Reflections from Loretta J. Mester
In a new series of regular reflections, I plan to discuss analysis from our Reserve Bank and also some of the steps we are taking to ensure that our own workplace is diverse and inclusive and one that offers opportunities to all of our employees.
The views expressed here are my own and not necessarily those of the Federal Reserve System or my colleagues on the Federal Open Market Committee.
Last week, like other people, I was appalled by the violent attacks in the Atlanta area in which eight people, including six women of Asian descent, were viciously slain. These killings come in the wake of a sharp increase in attacks against Asians since the start of the pandemic and amid the rise in hate speech and discriminatory actions targeted at people because of their race, ethnicity, or gender.
I struggled with whether or not I should send out a message after the Atlanta attack. On the one hand, I believe such a heinous act requires condemnation and a public statement that I, and the institution I lead, are committed to championing diversity, equity, inclusion, and economic opportunity. It would be wrong to just look away. On the other hand, reacting only by going on record as being against atrocious acts like this feels too much like resigned acceptance that this is the way things are. Social responsibility requires us to act. The hard question is what can be done to reduce the expression of hate and violence; to end racism, sexism, and xenophobia; and to foster a more equitable society.
In looking for solutions, we should remember that the majority of people do not hate one another. The majority of people, whatever their background, share the same goals. We want to live a good life, earn a decent living, provide for our children, pursue leisure activities, help our communities, and contribute to society. Some people have come to believe that when people in another group achieve these goals, it has to mean that their own group has lost, raising anger and resentment. But life is not a zero-sum game; it is not a ballgame in which one team wins and the other loses. Instead, by working together on common goals, we can all win. For example, if we invest enough so that everyone has the opportunity to obtain a first-rate education, we all end up better off.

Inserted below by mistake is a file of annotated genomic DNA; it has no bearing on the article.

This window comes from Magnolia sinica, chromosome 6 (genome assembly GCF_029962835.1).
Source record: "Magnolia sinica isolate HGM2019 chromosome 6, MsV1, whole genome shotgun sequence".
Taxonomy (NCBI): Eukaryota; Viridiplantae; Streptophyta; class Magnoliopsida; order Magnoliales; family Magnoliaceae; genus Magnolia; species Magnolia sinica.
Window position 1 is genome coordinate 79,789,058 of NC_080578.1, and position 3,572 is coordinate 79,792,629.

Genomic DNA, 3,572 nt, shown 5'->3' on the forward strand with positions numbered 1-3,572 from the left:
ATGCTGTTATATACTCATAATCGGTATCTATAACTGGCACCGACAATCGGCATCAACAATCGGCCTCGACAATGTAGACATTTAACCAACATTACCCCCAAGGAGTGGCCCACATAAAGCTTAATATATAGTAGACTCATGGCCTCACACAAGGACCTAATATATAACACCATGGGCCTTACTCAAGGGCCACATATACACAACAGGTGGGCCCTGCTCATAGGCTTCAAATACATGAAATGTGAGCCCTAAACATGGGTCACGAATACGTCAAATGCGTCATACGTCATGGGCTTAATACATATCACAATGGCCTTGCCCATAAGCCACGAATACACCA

Limiting opportunity because of race, ethnicity, or gender threatens the health of our economy. Here at the Federal Reserve Bank of Cleveland we will be asking ourselves how our policy decisions, whether in the realm of monetary policy, regulatory policy, or payments policy, can promote inclusive growth. We recognize that this is our responsibility – it is not someone else’s problem. At the same time, we know that we have a lot to learn and that we cannot do this alone: we need to work with our community partners, with people of color, and with others who are striving to achieve a more equitable and, thereby, a stronger economy. I am looking forward to working with our new Equity and Inclusion Advisory Council to advance our knowledge and effectiveness.
As part of our focus on racial equity and our Program on Economic Inclusion, the Cleveland Fed is continuing to conduct research and to provide data that shine a bright light on economic disparities. We are examining the causes of these disparities and their implications. But we are also focusing on solutions. Our goal is an economy in which race, ethnicity, or gender does not determine one’s economic outcomes and one in which economic opportunity is available to all people.
The Cleveland Fed is going to be part of the conversation on these complex issues. In a new series of regular reflections, I plan to discuss analysis from our Reserve Bank and also some of the steps we are taking to ensure that our own workplace is diverse and inclusive and one that offers opportunities to all of our employees. My next three messages will focus on sectors that are critical to economic well-being but that exhibit significant levels of disparity: education, employment, and housing. I hope you will engage with me to keep this conversation going so that together we can find solutions to reduce racism, sexism, and xenophobia. Economic opportunity and inclusion are important factors in achieving a strong economy, in keeping with the mission of the Federal Reserve. We will not be distracted in our pursuit because the goal is too important: an economy that lives up to its full potential for all Americans.